From the Forge: The Humanity of Anton Chekov

Anton Chekov in suit and tie

 

Anton Chekov

Mandatory Credit: Photo by Sovfoto/Universal Images Group/REX/Shutterstock (3827651a) Portrait of anton chekhov, Russian author and playwright, 1900. VARIOUS

The Russian writer Anton Chekov is widely recognized as a master of short fiction. It is interesting that many people seem to dislike Chekov’s short stories because they tend to be open ended, lacking a comfortable, reassuring resolution. But Chekov’s place in the pantheon is secure. His influence on later writers has been enormous.

In a recent article in The New Yorker, Siddahartha Mukherjee claims that Chekov “invented a new kind of literature at Sakhalin. It was a literature inflected with clinical humanity—a literature of keen, nearly medical observation about human nature and its imperfections and perversions, but also a literature of expansive sensitivity and tenderness.”

Sakhalin is the Russian island where Chekov spent three months at a penal colony, observing the suffering and the extreme depravity of humanity. His time there became a turning point in his life and his writing.

Mukherjee quotes Chekov as saying, “Six principles that make for a good story . . . are: 1. Absence of lengthy verbiage of a political-social-economic nature; 2. total objectivity; 3. truthful descriptions of persons and objects; 4. extreme brevity; 5. audacity and originality . . . and; 6. compassion.”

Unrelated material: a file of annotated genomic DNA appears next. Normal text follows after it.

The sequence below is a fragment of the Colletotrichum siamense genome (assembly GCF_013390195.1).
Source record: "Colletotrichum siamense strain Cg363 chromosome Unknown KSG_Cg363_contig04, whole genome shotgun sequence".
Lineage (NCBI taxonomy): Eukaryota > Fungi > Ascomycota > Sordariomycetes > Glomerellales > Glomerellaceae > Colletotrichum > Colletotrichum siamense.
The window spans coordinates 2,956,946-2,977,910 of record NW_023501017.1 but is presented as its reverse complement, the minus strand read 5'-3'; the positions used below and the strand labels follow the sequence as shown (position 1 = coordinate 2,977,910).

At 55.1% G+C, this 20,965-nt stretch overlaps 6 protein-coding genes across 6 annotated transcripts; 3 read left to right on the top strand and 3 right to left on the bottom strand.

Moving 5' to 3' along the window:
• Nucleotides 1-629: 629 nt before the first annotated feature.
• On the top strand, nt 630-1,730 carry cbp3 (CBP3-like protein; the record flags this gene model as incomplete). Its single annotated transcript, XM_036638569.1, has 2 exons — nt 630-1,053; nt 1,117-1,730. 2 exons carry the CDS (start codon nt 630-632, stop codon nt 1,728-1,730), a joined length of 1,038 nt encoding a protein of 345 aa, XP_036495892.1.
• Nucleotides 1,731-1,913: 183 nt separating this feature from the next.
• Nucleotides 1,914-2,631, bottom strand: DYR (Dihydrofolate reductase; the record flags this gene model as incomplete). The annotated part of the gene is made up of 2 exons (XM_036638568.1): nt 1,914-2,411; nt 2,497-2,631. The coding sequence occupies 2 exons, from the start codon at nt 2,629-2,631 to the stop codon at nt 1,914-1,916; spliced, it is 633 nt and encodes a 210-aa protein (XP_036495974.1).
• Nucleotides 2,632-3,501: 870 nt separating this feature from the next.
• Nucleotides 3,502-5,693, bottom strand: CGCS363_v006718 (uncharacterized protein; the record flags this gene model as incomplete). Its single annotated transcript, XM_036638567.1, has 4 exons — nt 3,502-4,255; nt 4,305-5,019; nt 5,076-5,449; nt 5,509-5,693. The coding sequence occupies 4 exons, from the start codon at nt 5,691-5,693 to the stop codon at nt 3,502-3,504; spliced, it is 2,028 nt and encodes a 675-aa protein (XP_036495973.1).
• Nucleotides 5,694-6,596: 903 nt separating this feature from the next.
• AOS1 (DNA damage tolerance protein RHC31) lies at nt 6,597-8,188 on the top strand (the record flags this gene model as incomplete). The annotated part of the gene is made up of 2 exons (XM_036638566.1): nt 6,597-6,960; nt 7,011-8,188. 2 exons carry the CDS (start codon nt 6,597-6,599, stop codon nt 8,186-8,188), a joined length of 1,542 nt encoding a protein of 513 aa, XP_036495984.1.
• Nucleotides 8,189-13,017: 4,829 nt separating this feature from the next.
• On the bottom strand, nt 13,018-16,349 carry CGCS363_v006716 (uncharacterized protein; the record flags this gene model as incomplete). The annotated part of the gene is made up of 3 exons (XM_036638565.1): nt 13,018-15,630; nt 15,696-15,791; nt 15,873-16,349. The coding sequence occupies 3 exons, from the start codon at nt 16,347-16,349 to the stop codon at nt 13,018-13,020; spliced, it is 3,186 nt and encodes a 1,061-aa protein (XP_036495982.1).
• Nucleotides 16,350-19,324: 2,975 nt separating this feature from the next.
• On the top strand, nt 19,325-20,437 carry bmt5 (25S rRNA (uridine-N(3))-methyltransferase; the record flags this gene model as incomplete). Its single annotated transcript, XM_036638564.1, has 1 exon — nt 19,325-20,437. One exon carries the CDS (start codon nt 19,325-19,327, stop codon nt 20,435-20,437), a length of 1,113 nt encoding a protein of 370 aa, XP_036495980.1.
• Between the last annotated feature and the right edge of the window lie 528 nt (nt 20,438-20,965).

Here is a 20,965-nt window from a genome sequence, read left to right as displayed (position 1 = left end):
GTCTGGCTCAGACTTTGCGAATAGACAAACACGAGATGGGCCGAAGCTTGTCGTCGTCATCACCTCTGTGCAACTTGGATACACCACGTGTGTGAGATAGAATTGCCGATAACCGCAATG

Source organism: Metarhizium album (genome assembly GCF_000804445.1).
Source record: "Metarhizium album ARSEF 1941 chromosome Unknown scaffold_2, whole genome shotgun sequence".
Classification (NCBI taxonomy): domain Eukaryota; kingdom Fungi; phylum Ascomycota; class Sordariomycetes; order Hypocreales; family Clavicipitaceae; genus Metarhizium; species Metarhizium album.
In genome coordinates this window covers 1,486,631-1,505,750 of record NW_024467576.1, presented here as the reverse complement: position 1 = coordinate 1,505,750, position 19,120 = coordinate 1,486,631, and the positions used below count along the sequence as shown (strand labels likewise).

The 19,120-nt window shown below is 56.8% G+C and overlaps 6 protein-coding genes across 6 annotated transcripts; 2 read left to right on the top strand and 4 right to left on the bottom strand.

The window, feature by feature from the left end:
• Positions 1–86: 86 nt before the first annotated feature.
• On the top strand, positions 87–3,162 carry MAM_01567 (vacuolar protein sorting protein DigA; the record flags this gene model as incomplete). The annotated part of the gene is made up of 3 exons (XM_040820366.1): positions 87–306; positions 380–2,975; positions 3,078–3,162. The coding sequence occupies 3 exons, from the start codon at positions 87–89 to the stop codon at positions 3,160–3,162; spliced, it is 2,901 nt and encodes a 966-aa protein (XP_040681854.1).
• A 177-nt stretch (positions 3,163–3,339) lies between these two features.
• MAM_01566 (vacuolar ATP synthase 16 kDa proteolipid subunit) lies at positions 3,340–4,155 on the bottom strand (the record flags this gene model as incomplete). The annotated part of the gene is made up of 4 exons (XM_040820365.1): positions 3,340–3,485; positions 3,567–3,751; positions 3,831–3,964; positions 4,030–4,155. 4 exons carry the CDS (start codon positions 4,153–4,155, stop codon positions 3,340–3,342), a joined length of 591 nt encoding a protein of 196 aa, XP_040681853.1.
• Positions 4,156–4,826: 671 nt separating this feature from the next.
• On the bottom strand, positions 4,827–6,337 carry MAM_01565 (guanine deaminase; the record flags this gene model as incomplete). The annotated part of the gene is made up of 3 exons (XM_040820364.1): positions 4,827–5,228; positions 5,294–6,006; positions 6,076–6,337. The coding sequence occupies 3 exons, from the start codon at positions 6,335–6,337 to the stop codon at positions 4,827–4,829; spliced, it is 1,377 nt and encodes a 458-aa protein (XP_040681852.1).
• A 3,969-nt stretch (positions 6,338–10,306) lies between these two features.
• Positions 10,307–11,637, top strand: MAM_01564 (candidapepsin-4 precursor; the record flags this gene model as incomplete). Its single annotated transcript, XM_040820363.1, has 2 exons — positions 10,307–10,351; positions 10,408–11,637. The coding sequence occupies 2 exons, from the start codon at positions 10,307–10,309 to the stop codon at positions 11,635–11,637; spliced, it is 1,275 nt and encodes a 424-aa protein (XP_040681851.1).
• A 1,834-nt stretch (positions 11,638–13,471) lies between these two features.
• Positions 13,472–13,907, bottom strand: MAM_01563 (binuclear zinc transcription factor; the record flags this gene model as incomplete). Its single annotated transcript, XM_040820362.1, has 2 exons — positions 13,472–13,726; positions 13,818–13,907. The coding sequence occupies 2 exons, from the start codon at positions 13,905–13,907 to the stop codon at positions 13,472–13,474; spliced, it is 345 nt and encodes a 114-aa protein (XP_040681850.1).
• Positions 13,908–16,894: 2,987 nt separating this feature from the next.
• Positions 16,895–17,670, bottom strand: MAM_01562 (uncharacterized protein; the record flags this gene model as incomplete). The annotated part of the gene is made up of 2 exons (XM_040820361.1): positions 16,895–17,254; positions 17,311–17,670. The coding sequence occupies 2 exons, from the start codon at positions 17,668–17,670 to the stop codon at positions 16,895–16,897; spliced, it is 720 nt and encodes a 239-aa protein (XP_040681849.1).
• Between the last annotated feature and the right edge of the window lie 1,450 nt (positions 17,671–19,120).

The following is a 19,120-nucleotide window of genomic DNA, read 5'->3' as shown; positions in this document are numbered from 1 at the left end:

Anton Chekov and Leo Tolstoy 1900

 

Chekov and Tolstoy, Yalta 1900

The second and third of Chekov’s principles, “total objectivity” and “truthful descriptions,” no doubt come from his being a physician with a scientific turn of mind. His going to Sakhalin had more to do with Chekov the scientist than with Chekov the writer. But the last two of his six principles, “audacity and originality” and “compassion,” are perhaps the cause of his being so widely loved.

His “audacity and originality” are, I believe, part of why he insisted on the open endings of his stories. Open endings were not popular in the Victorian Period. The Victorians wanted the moral of the story to be clear. They wanted the good characters to end well and the bad characters to end badly. Chekov provides fully realized characters in a tragic situation, but offers no resolution. The reader must search for resolution in his or her own understanding.

But Chekov’s compassion for his characters, his intense feeling that they are simply human beings trapped in their circumstances, driven by their desires, endears him to readers. He does not judge his characters. He leaves judgment to the reader. But his sympathetic, humane treatment challenges readers to look in the mirror before they judge.

Published by Gary Guinn

Retired English professor. Dog lover. Craft beer lover. Occasional writer.

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